Road to Next-Gen: How Xbox One Brings Games and Entertainment Together

Road to Next-Gen: How Xbox One Brings Games and Entertainment Together

Wondering what it's like to use an Xbox One? Wonder no longer.

The countdown to next-gen continues, and both Sony and Microsoft are stepping up their game to get people excited about the new systems.

After Sony's announcement of the entertainment apps you'd be able to use at launch on PS4, Microsoft has shot back with its own list of entertainment content. The exact list varies according to region; for the United States it looks like this:

  • Amazon Instant Video
  • Crackle
  • CWTV
  • ESPN
  • Fox Now
  • Machinima
  • Muzu TV
  • Netflix
  • Redbox Instant
  • Target Ticket
  • TED
  • The NFL on Xbox One
  • Twitch
  • Univision Deportes
  • Verizon FiOS TV
  • VUDU

A number of these cross over with what's available on PlayStation 4, but both platforms appear to have their own unique content. Microsoft notes that HBO Go will also be available on Xbox One "soon," suggesting it won't be ready for launch; on PlayStation 4, meanwhile, there was no mention of it at all.

What's quite interesting about the entertainment apps on Xbox One is that they'll feature a special Gamerscore-less achievement system called Challenges. The screenshot above, originally posted on our sister site Eurogamer, shows that each app has its own bank of achievements, complete with a "percentage completed" readout, and there also appear to be time-limited challenges to complete -- in the case of Amazon Instant Video in the shot above, there seems to be a long-term and short-term challenge active at any one time.

These achievements and challenges will doubtless help drive engagement with the new apps, and will almost certainly be used as a means of marketing and advertising for the services in question, most of which are subscription-based. Those Xbox One owners who simply have to earn 100% of the achievements on everything they do will be given a nudge into making use of these apps more than they might perhaps otherwise -- or, perhaps more importantly, using them on Xbox One rather than rival platforms.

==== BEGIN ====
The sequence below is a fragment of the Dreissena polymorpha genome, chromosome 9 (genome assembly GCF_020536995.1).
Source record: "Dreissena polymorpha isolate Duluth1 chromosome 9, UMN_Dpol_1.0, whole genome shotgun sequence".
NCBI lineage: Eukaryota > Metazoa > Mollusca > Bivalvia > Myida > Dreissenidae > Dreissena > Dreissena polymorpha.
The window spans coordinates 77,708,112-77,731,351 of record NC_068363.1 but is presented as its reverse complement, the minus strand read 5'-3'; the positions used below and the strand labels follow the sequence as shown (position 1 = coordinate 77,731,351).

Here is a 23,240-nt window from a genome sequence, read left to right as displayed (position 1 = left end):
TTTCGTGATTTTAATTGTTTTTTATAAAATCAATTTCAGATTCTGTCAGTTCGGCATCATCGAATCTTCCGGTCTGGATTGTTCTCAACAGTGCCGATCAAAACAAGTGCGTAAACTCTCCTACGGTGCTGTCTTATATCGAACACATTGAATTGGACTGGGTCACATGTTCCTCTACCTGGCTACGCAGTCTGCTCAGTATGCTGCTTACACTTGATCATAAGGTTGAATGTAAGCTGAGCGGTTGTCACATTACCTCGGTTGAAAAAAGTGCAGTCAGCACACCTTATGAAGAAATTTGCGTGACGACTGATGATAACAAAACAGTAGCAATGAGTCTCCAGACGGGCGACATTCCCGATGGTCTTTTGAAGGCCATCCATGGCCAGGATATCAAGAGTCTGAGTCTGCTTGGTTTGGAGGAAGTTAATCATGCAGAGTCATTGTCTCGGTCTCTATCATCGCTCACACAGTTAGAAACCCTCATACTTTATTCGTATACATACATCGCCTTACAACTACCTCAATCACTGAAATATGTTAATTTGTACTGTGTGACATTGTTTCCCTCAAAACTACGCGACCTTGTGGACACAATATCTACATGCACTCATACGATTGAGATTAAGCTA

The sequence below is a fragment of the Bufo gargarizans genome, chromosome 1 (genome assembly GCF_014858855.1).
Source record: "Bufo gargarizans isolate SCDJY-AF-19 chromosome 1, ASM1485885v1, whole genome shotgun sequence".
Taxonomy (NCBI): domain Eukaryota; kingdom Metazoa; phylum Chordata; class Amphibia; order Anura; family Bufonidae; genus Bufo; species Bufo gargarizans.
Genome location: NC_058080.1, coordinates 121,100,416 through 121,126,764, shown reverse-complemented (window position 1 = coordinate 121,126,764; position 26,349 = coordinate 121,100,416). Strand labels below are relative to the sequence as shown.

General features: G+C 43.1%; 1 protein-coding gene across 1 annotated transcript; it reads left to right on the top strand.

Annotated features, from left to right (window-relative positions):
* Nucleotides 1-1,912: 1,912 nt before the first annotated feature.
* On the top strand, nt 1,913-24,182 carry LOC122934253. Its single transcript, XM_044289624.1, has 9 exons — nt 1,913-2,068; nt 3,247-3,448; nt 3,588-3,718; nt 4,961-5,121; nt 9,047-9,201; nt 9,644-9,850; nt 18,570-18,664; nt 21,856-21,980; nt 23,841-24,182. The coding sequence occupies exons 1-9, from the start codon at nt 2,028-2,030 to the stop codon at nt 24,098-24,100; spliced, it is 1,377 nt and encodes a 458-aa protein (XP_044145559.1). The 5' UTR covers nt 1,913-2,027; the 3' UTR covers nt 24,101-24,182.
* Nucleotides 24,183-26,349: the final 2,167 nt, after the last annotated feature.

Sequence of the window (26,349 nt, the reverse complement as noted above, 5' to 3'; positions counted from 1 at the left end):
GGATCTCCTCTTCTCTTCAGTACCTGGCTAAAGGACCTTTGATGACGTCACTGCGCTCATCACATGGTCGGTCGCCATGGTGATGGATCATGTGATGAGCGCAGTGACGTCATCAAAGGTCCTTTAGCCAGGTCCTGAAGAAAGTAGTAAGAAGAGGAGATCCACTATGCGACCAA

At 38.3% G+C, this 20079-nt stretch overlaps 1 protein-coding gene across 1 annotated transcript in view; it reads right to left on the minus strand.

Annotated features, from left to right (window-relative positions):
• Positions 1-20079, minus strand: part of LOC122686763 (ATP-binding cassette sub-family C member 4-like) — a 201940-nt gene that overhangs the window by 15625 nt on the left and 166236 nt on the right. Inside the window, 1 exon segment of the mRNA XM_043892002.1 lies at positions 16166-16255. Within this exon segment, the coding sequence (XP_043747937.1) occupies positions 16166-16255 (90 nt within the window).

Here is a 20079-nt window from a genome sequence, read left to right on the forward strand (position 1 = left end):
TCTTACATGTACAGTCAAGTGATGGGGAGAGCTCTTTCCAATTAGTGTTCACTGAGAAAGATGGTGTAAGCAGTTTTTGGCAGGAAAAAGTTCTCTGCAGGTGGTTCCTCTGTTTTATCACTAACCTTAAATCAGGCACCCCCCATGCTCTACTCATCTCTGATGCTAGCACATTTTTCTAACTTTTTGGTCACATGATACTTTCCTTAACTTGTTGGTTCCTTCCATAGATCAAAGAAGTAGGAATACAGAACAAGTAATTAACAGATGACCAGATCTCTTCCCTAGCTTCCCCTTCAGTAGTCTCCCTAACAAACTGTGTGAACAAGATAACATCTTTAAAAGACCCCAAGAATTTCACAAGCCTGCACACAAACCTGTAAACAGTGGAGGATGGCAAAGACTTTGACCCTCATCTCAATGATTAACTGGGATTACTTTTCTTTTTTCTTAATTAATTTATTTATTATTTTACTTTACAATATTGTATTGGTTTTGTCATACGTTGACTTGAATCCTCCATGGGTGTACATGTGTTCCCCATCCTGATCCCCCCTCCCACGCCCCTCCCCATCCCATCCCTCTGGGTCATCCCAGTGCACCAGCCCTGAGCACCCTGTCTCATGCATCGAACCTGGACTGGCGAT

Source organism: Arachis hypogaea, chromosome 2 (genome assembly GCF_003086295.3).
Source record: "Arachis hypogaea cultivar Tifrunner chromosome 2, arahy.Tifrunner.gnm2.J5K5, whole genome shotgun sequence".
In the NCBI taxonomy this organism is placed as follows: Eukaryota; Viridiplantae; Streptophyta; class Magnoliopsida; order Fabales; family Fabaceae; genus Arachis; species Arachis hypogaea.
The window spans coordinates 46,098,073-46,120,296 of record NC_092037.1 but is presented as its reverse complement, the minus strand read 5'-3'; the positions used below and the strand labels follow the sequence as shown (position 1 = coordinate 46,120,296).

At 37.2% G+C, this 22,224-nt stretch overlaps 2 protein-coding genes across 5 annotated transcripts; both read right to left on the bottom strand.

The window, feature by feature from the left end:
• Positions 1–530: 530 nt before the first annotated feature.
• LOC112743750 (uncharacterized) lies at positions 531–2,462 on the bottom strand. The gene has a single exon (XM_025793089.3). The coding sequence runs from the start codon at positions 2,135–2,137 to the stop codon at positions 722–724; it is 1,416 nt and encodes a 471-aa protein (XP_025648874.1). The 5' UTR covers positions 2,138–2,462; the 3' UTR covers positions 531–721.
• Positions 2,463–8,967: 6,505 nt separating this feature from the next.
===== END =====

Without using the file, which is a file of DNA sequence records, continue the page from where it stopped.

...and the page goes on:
As well as the entertainment apps outlined above, Xbox One will also play host to its own first-party Xbox Video, Xbox Music, Internet Explorer, Skype, SkyDrive and Upload Studio apps, as well as the Kinect-powered Xbox Fitness service that will be free to Gold subscribers for a limited time.

Alongside the list of apps, Microsoft also released a video featuring Yusuf Mehdi and Marc Whitten, demonstrating how the Xbox One's interface works.

The video highlights how the Xbox One interface is fully customizable, and usable by more than one person at once. You can switch the interface to your favorite color, pin your favorite apps to the interface, and switch between users if multiple people are present by saying "Xbox, show my stuff" to Kinect.

One potentially useful feature of the OS is that it allows for suspend and resume functionality for multitasking between apps. If you're playing a game, for example, you can quickly switch to Internet Explorer and look up some information, then switch back to the game and pick back up where you left off without any loading breaks. If you have an incredibly short attention span, you can even switch back and forth between games, video streaming services and other apps such as Skype, then resume any of them at will.

The video also shows the Upload Studio software, which allows you to edit gameplay footage recorded by saying "Xbox, record that" to Kinect. Using this, you can add skins and effects, add picture-in-picture commentary and narration, then upload it online for everyone to see. Friends are notified as to new gameplay clips through the Friends app, which includes a social media-style activity feed describing what everyone has been up to. Here, you can quickly and easily jump to new videos that people have posted, view profile information and even follow people who are not registered as friends. You will be able to control what friends and followers are able to see in terms of your activity.

What do you think? Any of this making you more or less excited about what the Xbox One has to offer to your living room?

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